Last night, Mr Harrabin insisted he does not derive any personal financial benefit from the grants and that far from making him more sympathetic to UEA, the sponsorship – of which the BBC had been aware – ‘made me doubly determined to investigate Climategate. If I had been misled by UEA I wanted to be among the first to know’.
In none of Mr Harrabin’s reports on the subject were the grants that he and his friend Dr Joe Smith had received from UEA ever mentioned.
He added: ‘The funding from the Tyndall Centre came long before Climategate. And I was forensic in exposing it. So any suggestion that I was biased or soft on Climategate in any way is completely untrue as demonstrated by my reporting.
‘I was praised by the world’s leading climate sceptics for my reporting. Those seminars – for which I received no personal gain – included contributions from sceptics.”
He said his report into the subsequent inquiry into Climategate, led by Lord Oxburgh, was praised for its ‘forensic impartiality’.
Disclosure of the payments to Mr Harrabin’s private partnership comes in the wake of a damning report last week by the BBC Trust Editorial Standards Committee.
It revealed ‘sponsored’ documentaries on environmental issues, whose production costs had been met by ‘non-commercial’ bodies such as the UN Environmental Programme, have been shown frequently on the BBC World news channel without viewers being made properly aware of their funding.
Trust investigators discovered that of a sample of 60 sponsored programmes broadcast between February and July this year, a total of 15 breached the BBC’s editorial guidelines.
The investigators said some of the breaches involved direct conflicts of interests – with the funders being the subjects of the programmes they were paying for – and that others failed to observe BBC rules on telling viewers where the programme budget had come from.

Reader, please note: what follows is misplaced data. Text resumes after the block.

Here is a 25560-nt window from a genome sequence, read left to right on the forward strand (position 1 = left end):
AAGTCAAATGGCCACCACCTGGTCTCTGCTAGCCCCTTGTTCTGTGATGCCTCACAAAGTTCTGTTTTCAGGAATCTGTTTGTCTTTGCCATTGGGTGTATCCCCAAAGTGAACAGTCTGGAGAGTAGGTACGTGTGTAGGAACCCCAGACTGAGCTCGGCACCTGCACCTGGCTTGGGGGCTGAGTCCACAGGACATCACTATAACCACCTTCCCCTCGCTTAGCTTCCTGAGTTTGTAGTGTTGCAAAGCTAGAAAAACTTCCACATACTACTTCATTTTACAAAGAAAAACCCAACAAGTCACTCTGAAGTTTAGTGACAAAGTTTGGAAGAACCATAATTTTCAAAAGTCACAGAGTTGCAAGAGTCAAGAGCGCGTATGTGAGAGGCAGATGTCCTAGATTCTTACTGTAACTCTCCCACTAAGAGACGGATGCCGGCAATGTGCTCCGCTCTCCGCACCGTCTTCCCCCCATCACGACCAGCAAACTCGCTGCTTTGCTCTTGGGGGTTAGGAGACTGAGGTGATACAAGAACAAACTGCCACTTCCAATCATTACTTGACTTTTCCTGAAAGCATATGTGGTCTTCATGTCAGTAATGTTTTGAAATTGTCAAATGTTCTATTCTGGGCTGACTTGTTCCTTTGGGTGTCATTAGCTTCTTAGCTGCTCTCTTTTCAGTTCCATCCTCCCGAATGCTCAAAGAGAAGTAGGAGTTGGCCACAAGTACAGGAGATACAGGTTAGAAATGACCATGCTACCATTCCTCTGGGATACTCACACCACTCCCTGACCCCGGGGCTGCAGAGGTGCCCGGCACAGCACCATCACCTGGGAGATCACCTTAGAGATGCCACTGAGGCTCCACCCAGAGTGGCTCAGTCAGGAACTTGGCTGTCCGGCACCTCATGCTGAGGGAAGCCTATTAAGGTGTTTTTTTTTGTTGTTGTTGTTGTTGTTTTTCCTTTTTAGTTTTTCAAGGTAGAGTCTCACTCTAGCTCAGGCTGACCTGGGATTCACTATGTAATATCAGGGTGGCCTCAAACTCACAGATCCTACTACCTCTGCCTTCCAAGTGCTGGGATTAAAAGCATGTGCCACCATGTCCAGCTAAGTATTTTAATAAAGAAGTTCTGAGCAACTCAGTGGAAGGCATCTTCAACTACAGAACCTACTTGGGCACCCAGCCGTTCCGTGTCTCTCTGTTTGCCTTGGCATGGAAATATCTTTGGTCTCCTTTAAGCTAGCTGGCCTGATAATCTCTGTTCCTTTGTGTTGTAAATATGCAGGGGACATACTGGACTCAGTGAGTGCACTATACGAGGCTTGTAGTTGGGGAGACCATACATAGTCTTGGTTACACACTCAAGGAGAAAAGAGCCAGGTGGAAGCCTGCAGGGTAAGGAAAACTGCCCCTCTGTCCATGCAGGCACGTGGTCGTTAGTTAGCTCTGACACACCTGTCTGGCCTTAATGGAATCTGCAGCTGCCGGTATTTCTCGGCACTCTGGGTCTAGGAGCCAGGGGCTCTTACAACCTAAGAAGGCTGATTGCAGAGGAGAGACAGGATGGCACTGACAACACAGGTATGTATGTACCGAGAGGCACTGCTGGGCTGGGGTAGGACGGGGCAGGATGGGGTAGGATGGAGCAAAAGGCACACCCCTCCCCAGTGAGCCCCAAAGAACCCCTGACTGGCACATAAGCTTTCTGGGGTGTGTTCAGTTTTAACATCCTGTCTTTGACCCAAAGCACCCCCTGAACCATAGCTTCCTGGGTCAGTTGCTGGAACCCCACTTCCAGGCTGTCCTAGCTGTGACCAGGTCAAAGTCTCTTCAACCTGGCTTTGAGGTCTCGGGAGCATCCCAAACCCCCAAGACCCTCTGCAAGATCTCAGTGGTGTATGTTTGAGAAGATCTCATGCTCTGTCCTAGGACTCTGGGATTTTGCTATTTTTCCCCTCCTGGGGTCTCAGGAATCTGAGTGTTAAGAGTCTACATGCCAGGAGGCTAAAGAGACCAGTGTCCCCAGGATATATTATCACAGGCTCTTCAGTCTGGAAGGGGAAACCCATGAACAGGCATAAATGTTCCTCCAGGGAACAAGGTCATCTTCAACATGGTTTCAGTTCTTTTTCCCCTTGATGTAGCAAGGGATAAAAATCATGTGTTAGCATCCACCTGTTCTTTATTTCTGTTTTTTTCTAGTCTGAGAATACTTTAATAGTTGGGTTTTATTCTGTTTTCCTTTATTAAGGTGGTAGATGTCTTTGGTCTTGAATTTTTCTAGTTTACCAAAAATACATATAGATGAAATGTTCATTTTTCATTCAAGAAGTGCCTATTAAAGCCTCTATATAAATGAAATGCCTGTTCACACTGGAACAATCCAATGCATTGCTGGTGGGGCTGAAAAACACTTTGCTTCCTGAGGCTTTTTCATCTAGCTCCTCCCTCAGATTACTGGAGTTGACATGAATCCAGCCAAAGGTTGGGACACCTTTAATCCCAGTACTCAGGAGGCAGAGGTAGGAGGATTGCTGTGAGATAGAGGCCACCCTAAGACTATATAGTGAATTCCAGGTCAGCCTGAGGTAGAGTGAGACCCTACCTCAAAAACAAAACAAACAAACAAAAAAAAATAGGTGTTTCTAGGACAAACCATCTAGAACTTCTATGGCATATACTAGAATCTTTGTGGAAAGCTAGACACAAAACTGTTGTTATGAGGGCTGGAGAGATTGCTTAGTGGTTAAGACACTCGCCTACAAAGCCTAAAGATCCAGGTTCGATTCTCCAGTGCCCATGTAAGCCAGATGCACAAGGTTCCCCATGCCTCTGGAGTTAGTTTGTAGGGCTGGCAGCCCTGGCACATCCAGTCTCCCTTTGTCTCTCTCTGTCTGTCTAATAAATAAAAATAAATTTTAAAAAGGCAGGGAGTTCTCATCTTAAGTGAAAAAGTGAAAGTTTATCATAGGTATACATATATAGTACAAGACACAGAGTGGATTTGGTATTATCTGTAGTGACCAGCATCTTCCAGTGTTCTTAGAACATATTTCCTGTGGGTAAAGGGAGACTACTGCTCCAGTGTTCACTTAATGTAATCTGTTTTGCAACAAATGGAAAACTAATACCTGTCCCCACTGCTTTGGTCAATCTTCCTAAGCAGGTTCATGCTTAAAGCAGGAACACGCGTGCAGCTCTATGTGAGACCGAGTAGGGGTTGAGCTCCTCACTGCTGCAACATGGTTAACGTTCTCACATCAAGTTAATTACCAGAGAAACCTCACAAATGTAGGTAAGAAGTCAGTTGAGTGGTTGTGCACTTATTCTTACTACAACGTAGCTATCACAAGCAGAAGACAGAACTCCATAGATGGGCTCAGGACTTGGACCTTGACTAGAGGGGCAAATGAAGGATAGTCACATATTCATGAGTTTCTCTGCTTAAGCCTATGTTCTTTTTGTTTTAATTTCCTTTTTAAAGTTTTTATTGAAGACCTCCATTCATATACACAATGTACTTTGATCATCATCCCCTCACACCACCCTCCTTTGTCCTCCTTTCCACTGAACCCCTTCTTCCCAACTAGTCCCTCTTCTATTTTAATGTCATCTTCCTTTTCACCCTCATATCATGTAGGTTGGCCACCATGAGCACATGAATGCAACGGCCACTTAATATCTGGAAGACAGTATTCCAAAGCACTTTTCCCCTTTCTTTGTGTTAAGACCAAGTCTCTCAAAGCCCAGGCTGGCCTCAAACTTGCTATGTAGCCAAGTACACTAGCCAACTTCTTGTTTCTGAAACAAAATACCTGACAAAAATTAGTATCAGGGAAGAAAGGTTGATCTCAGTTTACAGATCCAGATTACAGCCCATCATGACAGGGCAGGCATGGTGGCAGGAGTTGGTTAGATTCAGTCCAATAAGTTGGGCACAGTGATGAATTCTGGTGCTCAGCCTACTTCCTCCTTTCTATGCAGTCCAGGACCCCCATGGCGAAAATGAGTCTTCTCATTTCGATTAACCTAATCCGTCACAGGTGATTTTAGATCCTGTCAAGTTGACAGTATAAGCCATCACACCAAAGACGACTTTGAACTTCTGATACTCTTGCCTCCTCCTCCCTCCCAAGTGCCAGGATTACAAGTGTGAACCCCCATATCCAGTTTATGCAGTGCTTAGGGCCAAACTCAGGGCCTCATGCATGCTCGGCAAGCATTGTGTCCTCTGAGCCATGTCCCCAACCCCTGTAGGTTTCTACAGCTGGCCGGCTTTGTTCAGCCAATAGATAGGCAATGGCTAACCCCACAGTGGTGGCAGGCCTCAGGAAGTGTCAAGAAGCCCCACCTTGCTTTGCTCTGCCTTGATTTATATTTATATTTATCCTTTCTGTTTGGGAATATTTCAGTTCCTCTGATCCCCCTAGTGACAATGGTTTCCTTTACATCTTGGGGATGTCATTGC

Two films in the latter category, part of BBC World’s Earth Reporters series, had Dr Smith as their chief scientific adviser. He is a climate change specialist at the Open University.
He said yesterday that the Open University sought to ensure that the programmes they co-produced were factually accurate, but beyond the usual formally agreed acknowledgement of the university, programme credits were the ‘concern of the BBC’. Dr Smith agreed with the Trust’s conclusions on the matter.
However, it is clear that sponsored programmes about the environment of the type the Trust now deplores have been made on a huge scale for years.
Almost all the £1.4 million annual income of TVE, the production company behind the Earth Reporters series, comes from non-commercial bodies, including the EU, UN agencies and campaign groups such as WWF, which co-founded the company 27 years ago. Jenny Richards, TVE’s deputy chief executive, said the firm had made ‘hundreds’ of programmes for the BBC, and described the Trust’s criticisms as a ‘slap on the wrist’.
The Trust has demanded sweeping changes to the BBC’s commissioning process, and the Corporation has agreed that from now on programmes sponsored by non-commercial bodies will be forbidden. Those from independent production companies will be scrutinised for possible conflicts of interest.